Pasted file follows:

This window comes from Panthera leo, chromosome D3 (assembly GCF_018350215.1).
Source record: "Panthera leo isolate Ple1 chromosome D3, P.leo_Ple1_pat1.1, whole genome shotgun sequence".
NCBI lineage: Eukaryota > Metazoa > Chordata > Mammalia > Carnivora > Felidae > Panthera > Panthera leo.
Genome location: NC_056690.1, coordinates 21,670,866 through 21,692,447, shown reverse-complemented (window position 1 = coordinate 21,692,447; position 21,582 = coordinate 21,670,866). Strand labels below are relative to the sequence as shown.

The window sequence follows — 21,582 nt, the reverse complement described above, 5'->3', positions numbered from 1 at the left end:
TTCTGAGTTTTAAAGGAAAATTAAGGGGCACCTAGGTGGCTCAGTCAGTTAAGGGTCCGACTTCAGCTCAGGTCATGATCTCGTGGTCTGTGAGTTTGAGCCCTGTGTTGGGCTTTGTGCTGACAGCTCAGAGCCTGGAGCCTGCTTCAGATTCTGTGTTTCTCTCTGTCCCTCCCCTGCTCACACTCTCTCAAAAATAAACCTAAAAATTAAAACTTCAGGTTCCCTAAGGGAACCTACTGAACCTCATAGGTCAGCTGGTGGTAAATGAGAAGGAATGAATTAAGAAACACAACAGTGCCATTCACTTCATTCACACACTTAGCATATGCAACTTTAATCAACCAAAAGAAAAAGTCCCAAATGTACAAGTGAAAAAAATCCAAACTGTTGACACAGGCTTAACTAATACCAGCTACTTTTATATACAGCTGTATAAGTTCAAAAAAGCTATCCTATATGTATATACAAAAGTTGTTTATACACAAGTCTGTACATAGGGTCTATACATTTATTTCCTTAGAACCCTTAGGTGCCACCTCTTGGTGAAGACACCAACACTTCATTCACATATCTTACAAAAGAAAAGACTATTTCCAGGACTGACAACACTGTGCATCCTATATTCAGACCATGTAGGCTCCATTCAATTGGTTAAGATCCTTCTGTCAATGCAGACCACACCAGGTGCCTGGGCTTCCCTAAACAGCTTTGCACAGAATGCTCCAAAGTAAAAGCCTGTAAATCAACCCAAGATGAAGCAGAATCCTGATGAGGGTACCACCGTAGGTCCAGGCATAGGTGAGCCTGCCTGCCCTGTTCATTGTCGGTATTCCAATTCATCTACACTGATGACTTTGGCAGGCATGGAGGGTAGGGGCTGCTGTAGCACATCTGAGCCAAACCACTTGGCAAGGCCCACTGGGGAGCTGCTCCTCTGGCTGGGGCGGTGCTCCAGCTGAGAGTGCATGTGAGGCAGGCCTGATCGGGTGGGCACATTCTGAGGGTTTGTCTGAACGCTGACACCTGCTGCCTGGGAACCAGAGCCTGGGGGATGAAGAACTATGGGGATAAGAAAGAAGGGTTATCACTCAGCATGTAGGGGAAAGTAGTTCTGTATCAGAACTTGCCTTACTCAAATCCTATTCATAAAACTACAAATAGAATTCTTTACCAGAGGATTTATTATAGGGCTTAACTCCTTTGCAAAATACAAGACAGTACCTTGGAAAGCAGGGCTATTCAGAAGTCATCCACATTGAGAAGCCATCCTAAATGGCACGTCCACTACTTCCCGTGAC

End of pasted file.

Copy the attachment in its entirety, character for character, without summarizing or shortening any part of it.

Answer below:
This window comes from Panthera leo, chromosome D3 (assembly GCF_018350215.1).
Source record: "Panthera leo isolate Ple1 chromosome D3, P.leo_Ple1_pat1.1, whole genome shotgun sequence".
NCBI lineage: Eukaryota > Metazoa > Chordata > Mammalia > Carnivora > Felidae > Panthera > Panthera leo.
Genome location: NC_056690.1, coordinates 21,670,866 through 21,692,447, shown reverse-complemented (window position 1 = coordinate 21,692,447; position 21,582 = coordinate 21,670,866). Strand labels below are relative to the sequence as shown.

The window sequence follows — 21,582 nt, the reverse complement described above, 5'->3', positions numbered from 1 at the left end:
TTCTGAGTTTTAAAGGAAAATTAAGGGGCACCTAGGTGGCTCAGTCAGTTAAGGGTCCGACTTCAGCTCAGGTCATGATCTCGTGGTCTGTGAGTTTGAGCCCTGTGTTGGGCTTTGTGCTGACAGCTCAGAGCCTGGAGCCTGCTTCAGATTCTGTGTTTCTCTCTGTCCCTCCCCTGCTCACACTCTCTCAAAAATAAACCTAAAAATTAAAACTTCAGGTTCCCTAAGGGAACCTACTGAACCTCATAGGTCAGCTGGTGGTAAATGAGAAGGAATGAATTAAGAAACACAACAGTGCCATTCACTTCATTCACACACTTAGCATATGCAACTTTAATCAACCAAAAGAAAAAGTCCCAAATGTACAAGTGAAAAAAATCCAAACTGTTGACACAGGCTTAACTAATACCAGCTACTTTTATATACAGCTGTATAAGTTCAAAAAAGCTATCCTATATGTATATACAAAAGTTGTTTATACACAAGTCTGTACATAGGGTCTATACATTTATTTCCTTAGAACCCTTAGGTGCCACCTCTTGGTGAAGACACCAACACTTCATTCACATATCTTACAAAAGAAAAGACTATTTCCAGGACTGACAACACTGTGCATCCTATATTCAGACCATGTAGGCTCCATTCAATTGGTTAAGATCCTTCTGTCAATGCAGACCACACCAGGTGCCTGGGCTTCCCTAAACAGCTTTGCACAGAATGCTCCAAAGTAAAAGCCTGTAAATCAACCCAAGATGAAGCAGAATCCTGATGAGGGTACCACCGTAGGTCCAGGCATAGGTGAGCCTGCCTGCCCTGTTCATTGTCGGTATTCCAATTCATCTACACTGATGACTTTGGCAGGCATGGAGGGTAGGGGCTGCTGTAGCACATCTGAGCCAAACCACTTGGCAAGGCCCACTGGGGAGCTGCTCCTCTGGCTGGGGCGGTGCTCCAGCTGAGAGTGCATGTGAGGCAGGCCTGATCGGGTGGGCACATTCTGAGGGTTTGTCTGAACGCTGACACCTGCTGCCTGGGAACCAGAGCCTGGGGGATGAAGAACTATGGGGATAAGAAAGAAGGGTTATCACTCAGCATGTAGGGGAAAGTAGTTCTGTATCAGAACTTGCCTTACTCAAATCCTATTCATAAAACTACAAATAGAATTCTTTACCAGAGGATTTATTATAGGGCTTAACTCCTTTGCAAAATACAAGACAGTACCTTGGAAAGCAGGGCTATTCAGAAGTCATCCACATTGAGAAGCCATCCTAAATGGCACGTCCACTACTTCCCGTGAC